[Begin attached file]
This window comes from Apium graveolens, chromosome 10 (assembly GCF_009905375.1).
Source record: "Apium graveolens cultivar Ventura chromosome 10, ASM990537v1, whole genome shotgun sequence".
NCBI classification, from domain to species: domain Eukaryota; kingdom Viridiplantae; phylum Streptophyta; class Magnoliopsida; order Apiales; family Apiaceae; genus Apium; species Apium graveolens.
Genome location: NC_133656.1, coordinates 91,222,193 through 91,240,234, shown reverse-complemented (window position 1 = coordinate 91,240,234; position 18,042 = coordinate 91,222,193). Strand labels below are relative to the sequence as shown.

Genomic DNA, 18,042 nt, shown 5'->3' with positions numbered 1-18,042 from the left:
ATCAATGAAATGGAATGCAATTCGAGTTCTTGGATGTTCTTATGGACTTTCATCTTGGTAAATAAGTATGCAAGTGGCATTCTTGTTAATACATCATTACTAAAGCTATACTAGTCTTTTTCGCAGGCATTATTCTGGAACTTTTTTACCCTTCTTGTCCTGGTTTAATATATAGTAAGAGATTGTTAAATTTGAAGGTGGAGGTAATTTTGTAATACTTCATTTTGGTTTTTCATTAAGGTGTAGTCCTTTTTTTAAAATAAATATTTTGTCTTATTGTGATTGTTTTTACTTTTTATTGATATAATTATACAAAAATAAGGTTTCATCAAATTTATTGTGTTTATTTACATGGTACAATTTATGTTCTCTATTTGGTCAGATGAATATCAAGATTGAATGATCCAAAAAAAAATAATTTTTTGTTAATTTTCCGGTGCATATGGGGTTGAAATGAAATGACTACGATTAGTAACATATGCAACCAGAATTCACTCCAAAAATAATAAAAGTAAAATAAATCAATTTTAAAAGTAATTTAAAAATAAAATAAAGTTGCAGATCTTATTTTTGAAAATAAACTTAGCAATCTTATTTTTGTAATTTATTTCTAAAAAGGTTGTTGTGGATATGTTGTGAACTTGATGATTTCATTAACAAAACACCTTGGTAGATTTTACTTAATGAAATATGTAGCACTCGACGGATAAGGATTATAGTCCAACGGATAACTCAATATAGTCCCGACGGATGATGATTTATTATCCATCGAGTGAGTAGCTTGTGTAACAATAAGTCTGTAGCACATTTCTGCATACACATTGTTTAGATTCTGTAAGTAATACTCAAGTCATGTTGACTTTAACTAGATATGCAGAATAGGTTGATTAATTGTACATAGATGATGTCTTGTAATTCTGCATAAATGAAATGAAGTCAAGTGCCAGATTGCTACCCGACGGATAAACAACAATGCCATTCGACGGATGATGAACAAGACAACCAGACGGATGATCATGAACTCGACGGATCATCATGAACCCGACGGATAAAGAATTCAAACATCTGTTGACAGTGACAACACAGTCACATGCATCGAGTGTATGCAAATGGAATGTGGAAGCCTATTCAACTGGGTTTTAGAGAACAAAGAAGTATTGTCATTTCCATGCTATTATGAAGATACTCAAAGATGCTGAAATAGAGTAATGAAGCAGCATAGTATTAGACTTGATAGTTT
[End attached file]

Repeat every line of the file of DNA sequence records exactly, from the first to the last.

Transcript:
This window comes from Apium graveolens, chromosome 10 (assembly GCF_009905375.1).
Source record: "Apium graveolens cultivar Ventura chromosome 10, ASM990537v1, whole genome shotgun sequence".
NCBI classification, from domain to species: domain Eukaryota; kingdom Viridiplantae; phylum Streptophyta; class Magnoliopsida; order Apiales; family Apiaceae; genus Apium; species Apium graveolens.
Genome location: NC_133656.1, coordinates 91,222,193 through 91,240,234, shown reverse-complemented (window position 1 = coordinate 91,240,234; position 18,042 = coordinate 91,222,193). Strand labels below are relative to the sequence as shown.

Genomic DNA, 18,042 nt, shown 5'->3' with positions numbered 1-18,042 from the left:
ATCAATGAAATGGAATGCAATTCGAGTTCTTGGATGTTCTTATGGACTTTCATCTTGGTAAATAAGTATGCAAGTGGCATTCTTGTTAATACATCATTACTAAAGCTATACTAGTCTTTTTCGCAGGCATTATTCTGGAACTTTTTTACCCTTCTTGTCCTGGTTTAATATATAGTAAGAGATTGTTAAATTTGAAGGTGGAGGTAATTTTGTAATACTTCATTTTGGTTTTTCATTAAGGTGTAGTCCTTTTTTTAAAATAAATATTTTGTCTTATTGTGATTGTTTTTACTTTTTATTGATATAATTATACAAAAATAAGGTTTCATCAAATTTATTGTGTTTATTTACATGGTACAATTTATGTTCTCTATTTGGTCAGATGAATATCAAGATTGAATGATCCAAAAAAAAATAATTTTTTGTTAATTTTCCGGTGCATATGGGGTTGAAATGAAATGACTACGATTAGTAACATATGCAACCAGAATTCACTCCAAAAATAATAAAAGTAAAATAAATCAATTTTAAAAGTAATTTAAAAATAAAATAAAGTTGCAGATCTTATTTTTGAAAATAAACTTAGCAATCTTATTTTTGTAATTTATTTCTAAAAAGGTTGTTGTGGATATGTTGTGAACTTGATGATTTCATTAACAAAACACCTTGGTAGATTTTACTTAATGAAATATGTAGCACTCGACGGATAAGGATTATAGTCCAACGGATAACTCAATATAGTCCCGACGGATGATGATTTATTATCCATCGAGTGAGTAGCTTGTGTAACAATAAGTCTGTAGCACATTTCTGCATACACATTGTTTAGATTCTGTAAGTAATACTCAAGTCATGTTGACTTTAACTAGATATGCAGAATAGGTTGATTAATTGTACATAGATGATGTCTTGTAATTCTGCATAAATGAAATGAAGTCAAGTGCCAGATTGCTACCCGACGGATAAACAACAATGCCATTCGACGGATGATGAACAAGACAACCAGACGGATGATCATGAACTCGACGGATCATCATGAACCCGACGGATAAAGAATTCAAACATCTGTTGACAGTGACAACACAGTCACATGCATCGAGTGTATGCAAATGGAATGTGGAAGCCTATTCAACTGGGTTTTAGAGAACAAAGAAGTATTGTCATTTCCATGCTATTATGAAGATACTCAAAGATGCTGAAATAGAGTAATGAAGCAGCATAGTATTAGACTTGATAGTTT